]]>R. E. Kastner [Show Biography]

This paper presents an analysis of decoherence resulting from the physically real non-unitarity, or ‘objective reduction,’ that occurs in the Transactional Interpretation (TI). Two distinct aspects of the decoherence process are identified and disambiguated; specifically, (i) the resolution of the basic measurement interaction with respect to the observable under study, and (ii) the effect on the measured system of repetition of the measurement interaction. It is shown that the measurement interaction as described in TI leads naturally to the same quantitative expression for the decoherence functional as in the standard unitary-only account. However, unlike in the unitary-only approach, under TI, the reduced density operator for the measured system can legitimately be interpreted as representing the occurrence of an actual measurement result.

]]>Mohammed Sanduk [Show Biography]

The concept of kinematics is adopted to find the kinematic forms of relativistic quantum mechanics (Dirac wave function, Dirac equation and Klein-Gordon equation). The kinematic forms do not contain Planck’s constant but have the imaginary i. Since 2007, a theory has been developing to explain the complexity (imaginary i) which is a result of the physical process. It may be referred to as the “circles theory”. This theory showed a complex position vector, a complex velocity, and a complex acceleration for a point in a system of two rolling circles. Interestingly, these three equations are similar to the kinematical forms of relativistic quantum mechanics.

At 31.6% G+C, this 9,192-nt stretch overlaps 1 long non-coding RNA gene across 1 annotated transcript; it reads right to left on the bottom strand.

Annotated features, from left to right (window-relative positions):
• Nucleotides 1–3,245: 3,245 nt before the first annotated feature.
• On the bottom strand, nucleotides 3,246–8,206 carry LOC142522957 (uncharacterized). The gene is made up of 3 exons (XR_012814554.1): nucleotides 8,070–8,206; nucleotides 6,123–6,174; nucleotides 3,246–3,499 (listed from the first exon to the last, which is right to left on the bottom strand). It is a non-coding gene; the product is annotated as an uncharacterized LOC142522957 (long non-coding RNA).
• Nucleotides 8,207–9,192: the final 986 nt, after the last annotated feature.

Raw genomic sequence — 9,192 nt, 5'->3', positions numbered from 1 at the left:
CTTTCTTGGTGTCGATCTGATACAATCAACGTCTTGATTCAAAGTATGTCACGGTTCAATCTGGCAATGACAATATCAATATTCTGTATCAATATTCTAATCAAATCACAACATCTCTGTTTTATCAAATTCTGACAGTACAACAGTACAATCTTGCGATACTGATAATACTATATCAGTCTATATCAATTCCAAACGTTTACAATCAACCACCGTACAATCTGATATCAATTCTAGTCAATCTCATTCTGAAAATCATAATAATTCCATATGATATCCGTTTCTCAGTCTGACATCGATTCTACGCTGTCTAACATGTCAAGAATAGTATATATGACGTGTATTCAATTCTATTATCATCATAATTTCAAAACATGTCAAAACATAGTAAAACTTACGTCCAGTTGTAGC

]]>Huw Price [Show Biography] and Ken Wharton [Show Biography]

Quantum weirdness has been in the news recently, thanks to an ingenious new experiment by a team led by Roland Hanson, at the Delft University of Technology. Much of the coverage presents the experiment as good (even conclusive) news for spooky action-at-a-distance, and bad news for local realism. We point out that this interpretation ignores an alternative, namely that the quantum world is retrocausal. We conjecture that this loophole is missed because it is confused for superdeterminism on one side, or action-at-a-distance itself on the other. We explain why it is different from these options, and why it has clear advantages, in both cases.

]]>Andreas Schlatter [Show Biography]